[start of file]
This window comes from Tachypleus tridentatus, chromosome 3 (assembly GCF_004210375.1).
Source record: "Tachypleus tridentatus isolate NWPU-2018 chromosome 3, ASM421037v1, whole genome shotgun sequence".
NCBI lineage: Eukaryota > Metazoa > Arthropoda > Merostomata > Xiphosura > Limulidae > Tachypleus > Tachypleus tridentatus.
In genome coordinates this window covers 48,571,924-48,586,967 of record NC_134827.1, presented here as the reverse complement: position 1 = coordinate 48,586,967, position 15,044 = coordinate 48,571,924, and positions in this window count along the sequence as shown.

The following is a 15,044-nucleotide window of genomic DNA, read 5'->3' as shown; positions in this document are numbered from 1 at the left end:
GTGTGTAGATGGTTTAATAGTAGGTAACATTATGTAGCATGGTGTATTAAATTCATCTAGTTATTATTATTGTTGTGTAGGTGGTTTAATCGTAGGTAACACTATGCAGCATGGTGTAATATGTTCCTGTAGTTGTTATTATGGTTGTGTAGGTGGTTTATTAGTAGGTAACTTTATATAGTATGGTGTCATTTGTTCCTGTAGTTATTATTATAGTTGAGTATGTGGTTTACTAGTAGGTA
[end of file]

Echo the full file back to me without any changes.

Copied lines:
This window comes from Tachypleus tridentatus, chromosome 3 (assembly GCF_004210375.1).
Source record: "Tachypleus tridentatus isolate NWPU-2018 chromosome 3, ASM421037v1, whole genome shotgun sequence".
NCBI lineage: Eukaryota > Metazoa > Arthropoda > Merostomata > Xiphosura > Limulidae > Tachypleus > Tachypleus tridentatus.
In genome coordinates this window covers 48,571,924-48,586,967 of record NC_134827.1, presented here as the reverse complement: position 1 = coordinate 48,586,967, position 15,044 = coordinate 48,571,924, and positions in this window count along the sequence as shown.

The following is a 15,044-nucleotide window of genomic DNA, read 5'->3' as shown; positions in this document are numbered from 1 at the left end:
GTGTGTAGATGGTTTAATAGTAGGTAACATTATGTAGCATGGTGTATTAAATTCATCTAGTTATTATTATTGTTGTGTAGGTGGTTTAATCGTAGGTAACACTATGCAGCATGGTGTAATATGTTCCTGTAGTTGTTATTATGGTTGTGTAGGTGGTTTATTAGTAGGTAACTTTATATAGTATGGTGTCATTTGTTCCTGTAGTTATTATTATAGTTGAGTATGTGGTTTACTAGTAGGTA